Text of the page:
Daniel G. Whitney, PhD; Seth A. Warschausky, PhD; Sophia Ng, MPH, PhD; Edward A. Hurvitz, MD; Neil S. Kamdar, MA; Mark D. Peterson, PhD, MS
Acknowledgment: The authors thank Dr. Kevin Dombkowski for his expertise and guidance throughout this work.
Grant Support: From the National Institute on Disability, Independent Living, and Rehabilitation Research (NIDILRR 90RTHF0001-01-00).
Disclosures: Authors have disclosed no conflicts of interest. Forms can be viewed at www.acponline.org/authors/icmje/ConflictOfInterestForms.do?msNum=M18-3420.
Editors' Disclosures: Christine Laine, MD, MPH, Editor in Chief, reports that her spouse has stock options/holdings with Targeted Diagnostics and Therapeutics. Darren B. Taichman, MD, PhD, Executive Editor, reports that he has no financial relationships or interests to disclose. Cynthia D. Mulrow, MD, MSc, Senior Deputy Editor, reports that she has no relationships or interests to disclose. Jaya K. Rao, MD, MHS, Deputy Editor, reports that she has stock holdings/options in Eli Lilly and Pfizer. Catharine B. Stack, PhD, MS, Deputy Editor, Statistics, reports that she has stock holdings in Pfizer, Johnson & Johnson, and Colgate-Palmolive. Christina C. Wee, MD, MPH, Deputy Editor, reports employment with Beth Israel Deaconess Medical Center. Sankey V. Williams, MD, Deputy Editor, reports that he has no financial relationships or interests to disclose. Yu-Xiao Yang, MD, MSCE, Deputy Editor, reports that he has no financial relationships or interest to disclose.
Reproducible Research Statement: Study protocol and data set: Not available. Statistical code: Available from Dr. Peterson (e-mail, email@example.com).
Corresponding Author: Mark D. Peterson, PhD, MS, Department of Physical Medicine and Rehabilitation, Michigan Medicine, University of Michigan, 325 East Eisenhower, Suite 300, Ann Arbor, MI 48108; e-mail, firstname.lastname@example.org.
Current Author Addresses: Drs. Whitney, Warschausky, and Peterson: University of Michigan, 325 East Eisenhower, Suite 300, Ann Arbor, MI 48108.
Dr. Ng and Mr. Kamdar: 2800 Plymouth Road, Ann Arbor, MI 48109.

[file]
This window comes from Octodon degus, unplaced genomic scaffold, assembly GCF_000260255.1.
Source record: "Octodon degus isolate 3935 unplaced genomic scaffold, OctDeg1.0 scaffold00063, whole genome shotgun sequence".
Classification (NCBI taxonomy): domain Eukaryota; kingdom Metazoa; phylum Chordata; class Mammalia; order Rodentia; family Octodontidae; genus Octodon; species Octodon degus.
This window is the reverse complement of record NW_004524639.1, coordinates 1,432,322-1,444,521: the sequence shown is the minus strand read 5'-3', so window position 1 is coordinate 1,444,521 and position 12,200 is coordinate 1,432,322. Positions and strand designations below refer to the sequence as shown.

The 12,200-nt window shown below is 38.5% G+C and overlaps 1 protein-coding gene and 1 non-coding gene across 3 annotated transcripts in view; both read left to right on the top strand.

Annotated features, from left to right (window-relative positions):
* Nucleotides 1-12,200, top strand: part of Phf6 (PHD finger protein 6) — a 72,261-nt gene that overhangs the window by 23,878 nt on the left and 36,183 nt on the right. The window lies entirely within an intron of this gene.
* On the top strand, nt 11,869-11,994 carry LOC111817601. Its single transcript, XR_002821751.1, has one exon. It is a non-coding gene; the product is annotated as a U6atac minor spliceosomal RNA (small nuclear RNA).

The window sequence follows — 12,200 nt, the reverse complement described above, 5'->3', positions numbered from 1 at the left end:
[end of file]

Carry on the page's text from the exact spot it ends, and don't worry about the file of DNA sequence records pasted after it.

Dr. Hurvitz: University of Michigan, 325 East Eisenhower, Suite 200, Ann Arbor, MI 48108.
Author Contributions: Conception and design: D.G. Whitney, E.A. Hurvitz, M.D. Peterson.
Analysis and interpretation of the data: D.G. Whitney, S.A. Warschausky, N.S. Kamdar, M.D. Peterson.
Drafting of the article: D.G. Whitney, S.A. Warschausky, N.S. Kamdar, M.D. Peterson.
Critical revision of the article for important intellectual content: D.G. Whitney, E.A. Hurvitz, M.D. Peterson.
Final approval of the article: D.G. Whitney, S.A. Warschausky, S. Ng, E.A. Hurvitz, N.S. Kamdar, M.D. Peterson.
Statistical expertise: N.S. Kamdar, M.D. Peterson.
Collection and assembly of data: D.G. Whitney, S. Ng.
Persons with cerebral palsy (CP) have an increased risk for secondary chronic conditions during childhood, including mental health disorders. However, little is known about how these disorders affect adults with CP.
To determine the prevalence of mental health disorders among adults with CP compared with those without CP.
2016 Optum Clinformatics Data Mart.
8.7 million adults (including 7348 adults with CP).
Other neurodevelopmental comorbid conditions (intellectual disabilities, autism spectrum disorders, epilepsy) and 37 mental health disorders (as 6 categories) were identified on the basis of diagnosis codes. Direct age-standardized prevalence of the mental health disorder categories was estimated by sex for adults with CP alone, adults with CP and neurodevelopmental disorders, and adults without CP.
Men with CP alone had higher age-standardized prevalence than men without CP for schizophrenic disorders (2.8% [95% CI, 2.2% to 3.4%] vs. 0.7%), mood affective disorders (19.5% [CI, 18.0% to 21.0%] vs. 8.1%), anxiety disorders (19.5% [CI, 18.0% to 21.0%] vs. 11.1%), disorders of adult personality and behavior (1.2% [CI, 0.8% to 1.6%] vs. 0.3%), and alcohol- and opioid-related disorders (4.7% [CI, 3.9% to 5.5%] vs. 3.0%). The same pattern was observed for women. Compared with adults with CP alone, those with CP and neurodevelopmental disorders had similar or higher age-standardized prevalence of the 6 mental health disorder categories, except for the lower prevalence of alcohol- and opioid-related disorders in men.
Single claims code was used to define the cohort of interest. Information on the severity of CP was not available.
Compared with adults without CP, those with CP have an elevated prevalence of mental health disorders, some of which may be more pronounced in patients with comorbid neurodevelopmental disorders.
National Institute on Disability, Independent Living, and Rehabilitation Research.
Whitney DG, Warschausky SA, Ng S, et al. Prevalence of Mental Health Disorders Among Adults With Cerebral Palsy: A Cross-sectional Analysis. Ann Intern Med. 2019;171:328–333. [Epub ahead of print 6 August 2019]. doi: https://doi.org/10.7326/M18-3420
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Published: Ann Intern Med. 2019;171(5):328-333.
Published at www.annals.org on 6 August 2019
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